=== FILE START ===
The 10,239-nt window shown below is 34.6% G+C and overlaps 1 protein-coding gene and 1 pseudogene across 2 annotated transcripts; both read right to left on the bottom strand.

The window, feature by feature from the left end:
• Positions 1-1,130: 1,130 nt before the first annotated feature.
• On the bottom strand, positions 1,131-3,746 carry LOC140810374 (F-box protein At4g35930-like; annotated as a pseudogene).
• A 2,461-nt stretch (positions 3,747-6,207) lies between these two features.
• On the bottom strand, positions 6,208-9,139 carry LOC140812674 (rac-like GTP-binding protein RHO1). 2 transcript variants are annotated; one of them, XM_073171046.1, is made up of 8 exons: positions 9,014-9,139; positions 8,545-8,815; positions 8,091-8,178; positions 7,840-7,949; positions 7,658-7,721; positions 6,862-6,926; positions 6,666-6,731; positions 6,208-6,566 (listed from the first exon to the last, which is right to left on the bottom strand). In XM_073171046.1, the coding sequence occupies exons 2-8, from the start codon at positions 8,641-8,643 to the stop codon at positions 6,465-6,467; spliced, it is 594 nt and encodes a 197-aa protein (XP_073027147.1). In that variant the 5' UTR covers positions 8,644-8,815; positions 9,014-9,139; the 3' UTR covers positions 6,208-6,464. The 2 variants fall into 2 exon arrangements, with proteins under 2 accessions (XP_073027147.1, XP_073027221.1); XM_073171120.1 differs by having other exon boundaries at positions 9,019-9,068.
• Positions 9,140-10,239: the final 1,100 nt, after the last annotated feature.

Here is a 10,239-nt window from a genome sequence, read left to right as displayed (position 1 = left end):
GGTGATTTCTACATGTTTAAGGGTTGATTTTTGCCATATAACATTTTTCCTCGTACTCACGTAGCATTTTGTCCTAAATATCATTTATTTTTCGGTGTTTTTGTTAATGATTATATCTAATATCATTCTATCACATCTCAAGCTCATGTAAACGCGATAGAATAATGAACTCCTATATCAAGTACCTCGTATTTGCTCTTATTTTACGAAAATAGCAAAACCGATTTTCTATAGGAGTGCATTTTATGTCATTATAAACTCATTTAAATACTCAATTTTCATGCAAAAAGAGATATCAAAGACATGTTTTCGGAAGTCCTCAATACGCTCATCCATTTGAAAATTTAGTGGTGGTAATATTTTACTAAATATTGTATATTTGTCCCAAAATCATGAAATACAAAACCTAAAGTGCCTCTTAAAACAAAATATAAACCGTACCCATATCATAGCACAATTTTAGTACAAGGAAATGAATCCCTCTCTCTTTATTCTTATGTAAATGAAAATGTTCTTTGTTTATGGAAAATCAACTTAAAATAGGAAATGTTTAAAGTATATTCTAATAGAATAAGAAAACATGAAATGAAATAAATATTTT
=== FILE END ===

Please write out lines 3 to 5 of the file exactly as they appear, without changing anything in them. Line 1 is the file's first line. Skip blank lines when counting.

• Positions 1-1,130: 1,130 nt before the first annotated feature.
• On the bottom strand, positions 1,131-3,746 carry LOC140810374 (F-box protein At4g35930-like; annotated as a pseudogene).
• A 2,461-nt stretch (positions 3,747-6,207) lies between these two features.